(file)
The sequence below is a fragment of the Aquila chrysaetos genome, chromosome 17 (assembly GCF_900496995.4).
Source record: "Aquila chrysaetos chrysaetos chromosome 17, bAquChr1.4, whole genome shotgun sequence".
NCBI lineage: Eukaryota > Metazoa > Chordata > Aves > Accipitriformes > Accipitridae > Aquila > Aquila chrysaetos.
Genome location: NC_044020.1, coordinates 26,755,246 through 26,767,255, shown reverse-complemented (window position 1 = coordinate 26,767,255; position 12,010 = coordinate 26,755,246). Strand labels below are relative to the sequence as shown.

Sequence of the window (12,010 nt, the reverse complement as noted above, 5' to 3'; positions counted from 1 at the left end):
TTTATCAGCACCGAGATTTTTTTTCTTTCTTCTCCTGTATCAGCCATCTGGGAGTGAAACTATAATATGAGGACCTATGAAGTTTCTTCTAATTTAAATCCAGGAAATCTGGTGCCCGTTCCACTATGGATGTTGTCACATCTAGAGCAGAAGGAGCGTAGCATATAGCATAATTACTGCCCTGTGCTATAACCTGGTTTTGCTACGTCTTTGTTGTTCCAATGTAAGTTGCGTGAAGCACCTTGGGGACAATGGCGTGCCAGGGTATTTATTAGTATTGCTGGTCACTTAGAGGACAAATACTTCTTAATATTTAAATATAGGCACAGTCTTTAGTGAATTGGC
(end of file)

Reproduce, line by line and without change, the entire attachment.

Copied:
The sequence below is a fragment of the Aquila chrysaetos genome, chromosome 17 (assembly GCF_900496995.4).
Source record: "Aquila chrysaetos chrysaetos chromosome 17, bAquChr1.4, whole genome shotgun sequence".
NCBI lineage: Eukaryota > Metazoa > Chordata > Aves > Accipitriformes > Accipitridae > Aquila > Aquila chrysaetos.
Genome location: NC_044020.1, coordinates 26,755,246 through 26,767,255, shown reverse-complemented (window position 1 = coordinate 26,767,255; position 12,010 = coordinate 26,755,246). Strand labels below are relative to the sequence as shown.

Sequence of the window (12,010 nt, the reverse complement as noted above, 5' to 3'; positions counted from 1 at the left end):
TTTATCAGCACCGAGATTTTTTTTCTTTCTTCTCCTGTATCAGCCATCTGGGAGTGAAACTATAATATGAGGACCTATGAAGTTTCTTCTAATTTAAATCCAGGAAATCTGGTGCCCGTTCCACTATGGATGTTGTCACATCTAGAGCAGAAGGAGCGTAGCATATAGCATAATTACTGCCCTGTGCTATAACCTGGTTTTGCTACGTCTTTGTTGTTCCAATGTAAGTTGCGTGAAGCACCTTGGGGACAATGGCGTGCCAGGGTATTTATTAGTATTGCTGGTCACTTAGAGGACAAATACTTCTTAATATTTAAATATAGGCACAGTCTTTAGTGAATTGGC